When creating business cards, we have the freedom to choose any title we feel like reflects us best. Officially, many of us are “Quality Analysts”, or QAs. However, as we like to push back against the traditional “Quality Assurance” label, many of us picked alternative titles to make this point. Some of the titles are: Quality Alchemist, Question Authority or one we like in particular, Question Asker, because asking questions is a great way to achieve our goals. Yes, we’re Quality Advocates, building a culture of quality in the team and Quality Analysts, helping to build the right product in the right way. Asking questions is such an important part of our work, we decided to write an article about how everyone, regardless of role, can benefit from some well placed questions.
Despite your role - be a Question Asker
If we are trying to not only develop the product the right way, but also build the right product, the ability to ask questions is one of the most valuable skills we can all bring to the team. Questions help us learn, align and collaborate better. Questioning helps us to voice risks, share knowledge, and in general create better products.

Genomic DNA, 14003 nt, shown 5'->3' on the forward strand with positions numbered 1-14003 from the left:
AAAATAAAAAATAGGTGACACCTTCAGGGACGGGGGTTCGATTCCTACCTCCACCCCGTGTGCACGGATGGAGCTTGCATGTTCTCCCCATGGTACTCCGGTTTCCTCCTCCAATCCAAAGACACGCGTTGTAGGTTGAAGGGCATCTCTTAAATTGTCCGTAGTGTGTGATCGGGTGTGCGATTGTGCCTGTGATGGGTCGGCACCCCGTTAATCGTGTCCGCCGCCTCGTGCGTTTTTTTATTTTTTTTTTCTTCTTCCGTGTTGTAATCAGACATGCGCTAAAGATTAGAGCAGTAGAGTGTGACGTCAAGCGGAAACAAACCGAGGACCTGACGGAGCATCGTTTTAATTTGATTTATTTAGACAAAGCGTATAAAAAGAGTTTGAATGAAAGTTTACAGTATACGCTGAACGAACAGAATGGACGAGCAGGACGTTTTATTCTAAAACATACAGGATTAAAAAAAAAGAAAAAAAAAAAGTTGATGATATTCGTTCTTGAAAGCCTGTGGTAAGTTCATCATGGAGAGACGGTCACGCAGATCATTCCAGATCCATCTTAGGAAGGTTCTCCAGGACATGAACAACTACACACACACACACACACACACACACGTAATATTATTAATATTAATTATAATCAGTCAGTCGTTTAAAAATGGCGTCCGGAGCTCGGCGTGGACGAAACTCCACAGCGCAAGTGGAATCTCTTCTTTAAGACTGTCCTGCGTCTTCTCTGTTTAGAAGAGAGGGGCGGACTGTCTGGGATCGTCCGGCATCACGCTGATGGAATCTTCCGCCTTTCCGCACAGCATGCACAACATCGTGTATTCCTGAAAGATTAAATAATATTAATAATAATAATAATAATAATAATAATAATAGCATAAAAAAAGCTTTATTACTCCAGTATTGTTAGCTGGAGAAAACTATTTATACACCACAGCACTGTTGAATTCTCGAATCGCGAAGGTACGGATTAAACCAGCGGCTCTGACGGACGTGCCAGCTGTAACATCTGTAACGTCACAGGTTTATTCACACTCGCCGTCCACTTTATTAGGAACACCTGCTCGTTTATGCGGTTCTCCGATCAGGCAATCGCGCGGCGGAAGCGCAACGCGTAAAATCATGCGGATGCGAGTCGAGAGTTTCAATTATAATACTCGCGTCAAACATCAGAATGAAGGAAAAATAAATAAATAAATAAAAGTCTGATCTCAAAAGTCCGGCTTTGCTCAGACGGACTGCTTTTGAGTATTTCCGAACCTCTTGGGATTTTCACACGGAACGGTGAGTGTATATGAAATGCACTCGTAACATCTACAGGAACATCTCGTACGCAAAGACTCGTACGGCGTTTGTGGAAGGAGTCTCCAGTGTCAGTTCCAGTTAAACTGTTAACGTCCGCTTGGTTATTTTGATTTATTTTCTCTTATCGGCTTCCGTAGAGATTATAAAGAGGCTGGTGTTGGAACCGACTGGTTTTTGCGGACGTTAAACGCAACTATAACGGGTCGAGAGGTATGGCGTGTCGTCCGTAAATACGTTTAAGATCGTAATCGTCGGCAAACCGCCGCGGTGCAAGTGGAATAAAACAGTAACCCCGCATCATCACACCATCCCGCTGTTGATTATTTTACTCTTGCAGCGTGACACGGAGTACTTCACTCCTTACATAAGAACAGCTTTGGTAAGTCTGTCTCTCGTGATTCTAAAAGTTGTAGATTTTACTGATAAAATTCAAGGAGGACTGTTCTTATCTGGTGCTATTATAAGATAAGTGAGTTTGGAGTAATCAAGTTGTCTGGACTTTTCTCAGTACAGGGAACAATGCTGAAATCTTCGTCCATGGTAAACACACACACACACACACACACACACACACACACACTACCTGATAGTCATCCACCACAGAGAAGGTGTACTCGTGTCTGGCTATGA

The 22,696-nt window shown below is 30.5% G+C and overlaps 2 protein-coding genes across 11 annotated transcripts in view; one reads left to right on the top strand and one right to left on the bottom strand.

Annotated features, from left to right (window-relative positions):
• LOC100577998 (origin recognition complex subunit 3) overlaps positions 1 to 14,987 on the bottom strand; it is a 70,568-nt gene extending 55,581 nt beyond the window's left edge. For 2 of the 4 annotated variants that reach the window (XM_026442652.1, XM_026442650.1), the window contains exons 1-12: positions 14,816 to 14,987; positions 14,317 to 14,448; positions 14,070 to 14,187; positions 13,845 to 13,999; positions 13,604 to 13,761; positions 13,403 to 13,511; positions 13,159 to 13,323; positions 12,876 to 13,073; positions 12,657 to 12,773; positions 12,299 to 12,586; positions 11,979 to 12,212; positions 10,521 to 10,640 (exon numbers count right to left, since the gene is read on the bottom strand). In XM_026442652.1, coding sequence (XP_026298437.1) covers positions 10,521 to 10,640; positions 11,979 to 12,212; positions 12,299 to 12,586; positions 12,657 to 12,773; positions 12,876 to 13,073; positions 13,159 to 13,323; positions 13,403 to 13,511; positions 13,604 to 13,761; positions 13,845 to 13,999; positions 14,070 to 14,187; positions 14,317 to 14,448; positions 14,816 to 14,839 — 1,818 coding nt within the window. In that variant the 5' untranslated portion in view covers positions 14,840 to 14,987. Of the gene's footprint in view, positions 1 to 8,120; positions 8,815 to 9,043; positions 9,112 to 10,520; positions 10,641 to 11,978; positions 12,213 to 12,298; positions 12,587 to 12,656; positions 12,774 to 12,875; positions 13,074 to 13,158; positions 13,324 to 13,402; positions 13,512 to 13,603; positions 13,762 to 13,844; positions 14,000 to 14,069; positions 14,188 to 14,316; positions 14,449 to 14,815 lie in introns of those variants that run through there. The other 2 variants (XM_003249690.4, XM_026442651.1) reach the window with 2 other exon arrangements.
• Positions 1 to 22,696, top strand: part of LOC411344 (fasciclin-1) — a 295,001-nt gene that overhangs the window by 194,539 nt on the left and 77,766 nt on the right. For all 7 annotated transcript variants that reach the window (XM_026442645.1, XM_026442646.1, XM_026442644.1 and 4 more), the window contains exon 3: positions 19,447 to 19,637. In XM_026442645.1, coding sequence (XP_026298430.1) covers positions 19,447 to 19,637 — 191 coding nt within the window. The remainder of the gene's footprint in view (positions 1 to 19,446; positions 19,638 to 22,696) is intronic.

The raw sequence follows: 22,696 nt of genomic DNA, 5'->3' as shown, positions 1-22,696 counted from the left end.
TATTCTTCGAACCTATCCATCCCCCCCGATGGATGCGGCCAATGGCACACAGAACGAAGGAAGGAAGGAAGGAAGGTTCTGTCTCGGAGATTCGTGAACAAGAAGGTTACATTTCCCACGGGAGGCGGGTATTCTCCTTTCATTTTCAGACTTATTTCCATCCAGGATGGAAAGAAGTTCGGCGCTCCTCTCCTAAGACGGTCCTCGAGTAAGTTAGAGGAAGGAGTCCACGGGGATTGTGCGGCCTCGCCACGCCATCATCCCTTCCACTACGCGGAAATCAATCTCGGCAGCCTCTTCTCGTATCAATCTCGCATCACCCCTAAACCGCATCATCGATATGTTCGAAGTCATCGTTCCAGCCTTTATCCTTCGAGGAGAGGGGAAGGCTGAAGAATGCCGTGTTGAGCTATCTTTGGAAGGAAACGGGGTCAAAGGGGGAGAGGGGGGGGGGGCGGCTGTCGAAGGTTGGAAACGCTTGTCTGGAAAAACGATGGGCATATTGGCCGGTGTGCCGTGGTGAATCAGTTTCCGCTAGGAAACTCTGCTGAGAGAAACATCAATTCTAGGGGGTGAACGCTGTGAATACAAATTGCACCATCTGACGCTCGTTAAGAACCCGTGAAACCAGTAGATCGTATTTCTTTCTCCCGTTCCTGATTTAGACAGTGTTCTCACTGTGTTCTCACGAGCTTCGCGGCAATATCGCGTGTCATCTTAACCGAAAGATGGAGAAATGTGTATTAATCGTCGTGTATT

Questions are a sign of a healthy work environment
In order to be able to ask questions, we have to establish safety within the team. Safety is required in order to answer these questions truthfully. If the opinions/concerns are silenced, asking questions may be a challenge. Also, in general, we can aim to learn how to ask questions so that even the roughest environments find them useful.
Questions aren’t checklists
Checklists often appear in ceremonies and documents like Definitions of Done, but the questions we will talk about in this article aren’t a checklist. They are meant to start discussions, get people thinking and lead to everyone learning more about the system we’re building. Socratic questioning involves asking questions to improve understanding and that’s how these questions should be used.
7 helpful questions to ask your development team
Most of these questions we’d recommend to ask in the story refinement sessions, or story kick-off (it’s a ritual where business analyst, programmers, quality analyst align on the expectations on the story’s implementation to start or “kick-off” the development of it), but as well throughout the development process to get the team on board.
1. “What is our motivation for working on this?”